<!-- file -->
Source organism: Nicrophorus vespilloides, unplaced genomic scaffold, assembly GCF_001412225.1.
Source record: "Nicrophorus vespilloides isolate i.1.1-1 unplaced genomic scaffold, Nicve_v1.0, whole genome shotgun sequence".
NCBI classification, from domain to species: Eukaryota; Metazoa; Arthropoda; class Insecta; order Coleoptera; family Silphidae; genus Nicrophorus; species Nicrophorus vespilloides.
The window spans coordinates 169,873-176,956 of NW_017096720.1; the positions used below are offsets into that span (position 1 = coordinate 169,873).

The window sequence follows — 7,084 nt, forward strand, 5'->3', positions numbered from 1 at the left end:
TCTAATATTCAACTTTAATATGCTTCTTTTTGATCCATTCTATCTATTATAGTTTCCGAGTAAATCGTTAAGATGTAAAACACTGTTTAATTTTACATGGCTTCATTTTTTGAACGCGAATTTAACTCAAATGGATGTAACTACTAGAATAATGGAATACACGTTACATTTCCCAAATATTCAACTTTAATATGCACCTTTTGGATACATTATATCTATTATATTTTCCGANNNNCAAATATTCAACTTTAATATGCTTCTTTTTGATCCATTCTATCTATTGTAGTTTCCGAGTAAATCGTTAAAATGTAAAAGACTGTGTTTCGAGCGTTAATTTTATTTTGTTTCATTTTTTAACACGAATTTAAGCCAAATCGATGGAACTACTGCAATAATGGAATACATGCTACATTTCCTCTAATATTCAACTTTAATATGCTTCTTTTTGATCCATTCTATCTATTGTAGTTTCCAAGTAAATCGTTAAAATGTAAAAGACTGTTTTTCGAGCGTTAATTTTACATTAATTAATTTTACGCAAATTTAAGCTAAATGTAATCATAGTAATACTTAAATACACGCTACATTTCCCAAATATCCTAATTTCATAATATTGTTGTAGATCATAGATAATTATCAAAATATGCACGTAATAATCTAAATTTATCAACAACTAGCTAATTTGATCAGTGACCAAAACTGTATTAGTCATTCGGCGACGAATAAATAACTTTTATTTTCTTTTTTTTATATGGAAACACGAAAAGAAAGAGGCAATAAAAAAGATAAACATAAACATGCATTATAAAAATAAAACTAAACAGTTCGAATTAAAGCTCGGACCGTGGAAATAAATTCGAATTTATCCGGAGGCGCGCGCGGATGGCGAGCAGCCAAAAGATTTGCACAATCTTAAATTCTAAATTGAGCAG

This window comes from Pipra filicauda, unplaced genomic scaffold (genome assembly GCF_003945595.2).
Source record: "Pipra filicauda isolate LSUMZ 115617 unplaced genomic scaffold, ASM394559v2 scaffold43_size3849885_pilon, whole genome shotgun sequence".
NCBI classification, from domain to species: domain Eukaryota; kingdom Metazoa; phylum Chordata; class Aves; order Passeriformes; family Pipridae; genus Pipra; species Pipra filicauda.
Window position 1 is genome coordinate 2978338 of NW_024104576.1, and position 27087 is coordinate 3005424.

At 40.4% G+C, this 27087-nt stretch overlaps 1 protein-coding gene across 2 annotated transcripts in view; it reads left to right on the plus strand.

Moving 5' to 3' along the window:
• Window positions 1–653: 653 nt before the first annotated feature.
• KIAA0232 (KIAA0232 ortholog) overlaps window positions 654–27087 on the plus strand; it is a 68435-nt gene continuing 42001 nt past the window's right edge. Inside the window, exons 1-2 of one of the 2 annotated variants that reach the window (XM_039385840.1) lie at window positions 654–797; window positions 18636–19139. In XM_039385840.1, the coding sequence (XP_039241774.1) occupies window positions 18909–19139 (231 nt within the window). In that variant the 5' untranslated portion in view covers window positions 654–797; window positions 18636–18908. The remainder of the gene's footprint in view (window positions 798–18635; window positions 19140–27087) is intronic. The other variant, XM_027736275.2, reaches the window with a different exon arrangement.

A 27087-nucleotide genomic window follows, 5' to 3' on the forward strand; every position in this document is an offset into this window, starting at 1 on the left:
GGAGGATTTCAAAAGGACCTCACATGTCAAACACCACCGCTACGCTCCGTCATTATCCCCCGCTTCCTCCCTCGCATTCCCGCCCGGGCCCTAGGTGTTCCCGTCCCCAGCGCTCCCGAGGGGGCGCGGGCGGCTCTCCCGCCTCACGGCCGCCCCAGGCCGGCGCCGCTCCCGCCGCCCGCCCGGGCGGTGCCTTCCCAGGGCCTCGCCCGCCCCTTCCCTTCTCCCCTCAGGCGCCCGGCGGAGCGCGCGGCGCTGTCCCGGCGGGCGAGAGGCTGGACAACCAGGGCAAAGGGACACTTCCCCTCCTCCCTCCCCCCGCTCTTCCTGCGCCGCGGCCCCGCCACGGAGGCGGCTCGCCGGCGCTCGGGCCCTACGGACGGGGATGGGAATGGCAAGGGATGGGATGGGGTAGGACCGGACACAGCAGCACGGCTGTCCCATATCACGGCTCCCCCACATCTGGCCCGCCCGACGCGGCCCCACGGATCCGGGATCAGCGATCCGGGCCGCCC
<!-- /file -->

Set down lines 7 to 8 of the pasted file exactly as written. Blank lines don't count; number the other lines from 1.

This window comes from Pipra filicauda, unplaced genomic scaffold (genome assembly GCF_003945595.2).
Source record: "Pipra filicauda isolate LSUMZ 115617 unplaced genomic scaffold, ASM394559v2 scaffold43_size3849885_pilon, whole genome shotgun sequence".